Feb 07
How Does a Group Become a Team?

As a student, I wasn't necessarily keen to work in a group with my peers, especially when the group was assigned by the teacher. It was always a risky undertaking and often an uncomfortable experience, if ​​my group mates' work style and work ethic did not match my own.  groups and teams (2).jpg

As an instructor, I certainly assign group work, but I do so with open eyes and a clear understanding of just how fraught the experience can be. Sure, my instructions are clear. The rubric is explicit. But still: It's not always successful, enjoyable or productive for the students.

I want to do group work in my classes better, so I'm here today crowdsourcing your answers to these three questions:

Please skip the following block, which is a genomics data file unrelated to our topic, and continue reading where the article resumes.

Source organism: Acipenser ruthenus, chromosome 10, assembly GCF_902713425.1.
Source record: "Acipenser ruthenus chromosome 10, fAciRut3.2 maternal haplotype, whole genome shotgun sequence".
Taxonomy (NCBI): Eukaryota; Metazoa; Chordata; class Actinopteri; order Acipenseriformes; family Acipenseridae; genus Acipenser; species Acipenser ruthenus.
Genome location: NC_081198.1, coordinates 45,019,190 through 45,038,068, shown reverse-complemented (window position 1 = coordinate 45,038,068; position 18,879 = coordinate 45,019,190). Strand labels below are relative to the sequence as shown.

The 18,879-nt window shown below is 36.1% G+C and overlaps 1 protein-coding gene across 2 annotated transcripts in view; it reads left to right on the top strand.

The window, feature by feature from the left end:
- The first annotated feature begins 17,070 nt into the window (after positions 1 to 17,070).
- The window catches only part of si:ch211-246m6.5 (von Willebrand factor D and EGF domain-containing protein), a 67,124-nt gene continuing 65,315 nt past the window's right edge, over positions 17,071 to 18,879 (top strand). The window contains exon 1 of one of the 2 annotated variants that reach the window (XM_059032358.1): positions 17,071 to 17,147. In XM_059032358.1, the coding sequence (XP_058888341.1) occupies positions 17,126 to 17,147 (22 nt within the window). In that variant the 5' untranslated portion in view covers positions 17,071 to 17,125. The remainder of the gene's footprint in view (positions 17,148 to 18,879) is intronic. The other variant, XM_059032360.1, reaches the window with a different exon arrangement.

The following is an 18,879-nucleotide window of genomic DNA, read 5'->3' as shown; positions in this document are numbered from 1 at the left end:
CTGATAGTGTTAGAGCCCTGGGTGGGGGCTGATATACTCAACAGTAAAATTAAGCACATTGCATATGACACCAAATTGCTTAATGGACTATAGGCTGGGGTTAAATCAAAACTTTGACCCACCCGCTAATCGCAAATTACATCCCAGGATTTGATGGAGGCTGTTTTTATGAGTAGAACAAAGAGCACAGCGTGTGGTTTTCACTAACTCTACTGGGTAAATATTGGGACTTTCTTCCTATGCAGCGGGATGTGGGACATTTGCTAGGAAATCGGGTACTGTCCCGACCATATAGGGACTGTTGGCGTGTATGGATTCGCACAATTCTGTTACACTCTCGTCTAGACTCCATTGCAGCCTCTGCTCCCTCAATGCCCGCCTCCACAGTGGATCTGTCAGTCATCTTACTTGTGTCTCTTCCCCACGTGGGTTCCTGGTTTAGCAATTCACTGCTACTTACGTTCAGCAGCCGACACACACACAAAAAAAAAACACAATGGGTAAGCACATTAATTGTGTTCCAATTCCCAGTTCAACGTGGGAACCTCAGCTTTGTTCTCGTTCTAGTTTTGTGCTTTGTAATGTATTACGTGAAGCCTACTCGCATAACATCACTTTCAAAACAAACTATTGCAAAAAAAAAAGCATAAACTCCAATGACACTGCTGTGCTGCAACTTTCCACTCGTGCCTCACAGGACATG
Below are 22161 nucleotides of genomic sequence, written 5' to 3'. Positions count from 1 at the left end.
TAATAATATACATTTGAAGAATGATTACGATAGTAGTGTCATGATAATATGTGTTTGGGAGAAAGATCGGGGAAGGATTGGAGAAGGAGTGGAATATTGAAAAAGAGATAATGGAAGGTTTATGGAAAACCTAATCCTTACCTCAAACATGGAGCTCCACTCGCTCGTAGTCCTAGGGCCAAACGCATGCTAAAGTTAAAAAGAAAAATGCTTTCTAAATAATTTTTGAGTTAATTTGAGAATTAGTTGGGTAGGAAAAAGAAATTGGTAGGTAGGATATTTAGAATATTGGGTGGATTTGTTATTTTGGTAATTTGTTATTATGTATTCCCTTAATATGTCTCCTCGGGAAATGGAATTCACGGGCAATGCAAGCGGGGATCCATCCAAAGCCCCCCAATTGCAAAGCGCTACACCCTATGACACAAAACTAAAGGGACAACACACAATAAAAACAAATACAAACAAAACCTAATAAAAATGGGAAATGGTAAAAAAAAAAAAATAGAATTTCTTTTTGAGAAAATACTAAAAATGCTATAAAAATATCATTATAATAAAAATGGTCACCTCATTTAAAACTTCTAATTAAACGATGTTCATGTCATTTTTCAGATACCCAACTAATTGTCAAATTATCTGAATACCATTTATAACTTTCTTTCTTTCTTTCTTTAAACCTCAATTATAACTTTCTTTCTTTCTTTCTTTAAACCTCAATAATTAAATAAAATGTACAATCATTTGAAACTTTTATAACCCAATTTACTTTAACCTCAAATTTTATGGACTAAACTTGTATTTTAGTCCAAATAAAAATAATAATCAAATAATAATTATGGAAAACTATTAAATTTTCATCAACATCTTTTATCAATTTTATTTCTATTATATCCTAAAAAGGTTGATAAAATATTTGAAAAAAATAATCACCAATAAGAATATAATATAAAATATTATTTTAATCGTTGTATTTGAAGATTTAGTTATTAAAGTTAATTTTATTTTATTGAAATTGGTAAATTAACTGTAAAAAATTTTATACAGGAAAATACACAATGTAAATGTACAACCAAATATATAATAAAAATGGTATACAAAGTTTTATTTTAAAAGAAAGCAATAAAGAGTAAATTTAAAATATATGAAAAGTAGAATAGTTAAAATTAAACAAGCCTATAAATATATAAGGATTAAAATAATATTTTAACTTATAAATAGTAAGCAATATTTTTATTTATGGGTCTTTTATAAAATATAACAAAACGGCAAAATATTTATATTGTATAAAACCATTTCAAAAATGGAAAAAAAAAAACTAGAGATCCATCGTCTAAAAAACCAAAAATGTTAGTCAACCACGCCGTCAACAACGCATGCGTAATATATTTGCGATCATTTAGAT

• What are the building blocks for successful group work in your courses?
  • Do you actively teach group work dynamics, roles, responsibilities, etc.?
  • How do you encourage groups to become teams?  

I'm eager to hear from you, so please sign in above and then join the conversation below. Thanks! 

Photo by Perry Grone on Unsplash

Comments

I ponder this question too ...

I also ponder this question and through experimentation have found that there is no one right approach, but I have made a few observations. Explicitly teaching students about group work dynamics is a great idea, but sometimes students need support to carry this out. For this reason, I sometimes set aside enough class time for students to do their group work so that I can spend time with each group to coach and monitor them. I talk to them regularly about their dynamics and monitor their progress. At the end of the process, I have them reflect on their group dynamics. If we do this regularly early in the students' programs, they might later be equally effective with more autonomy.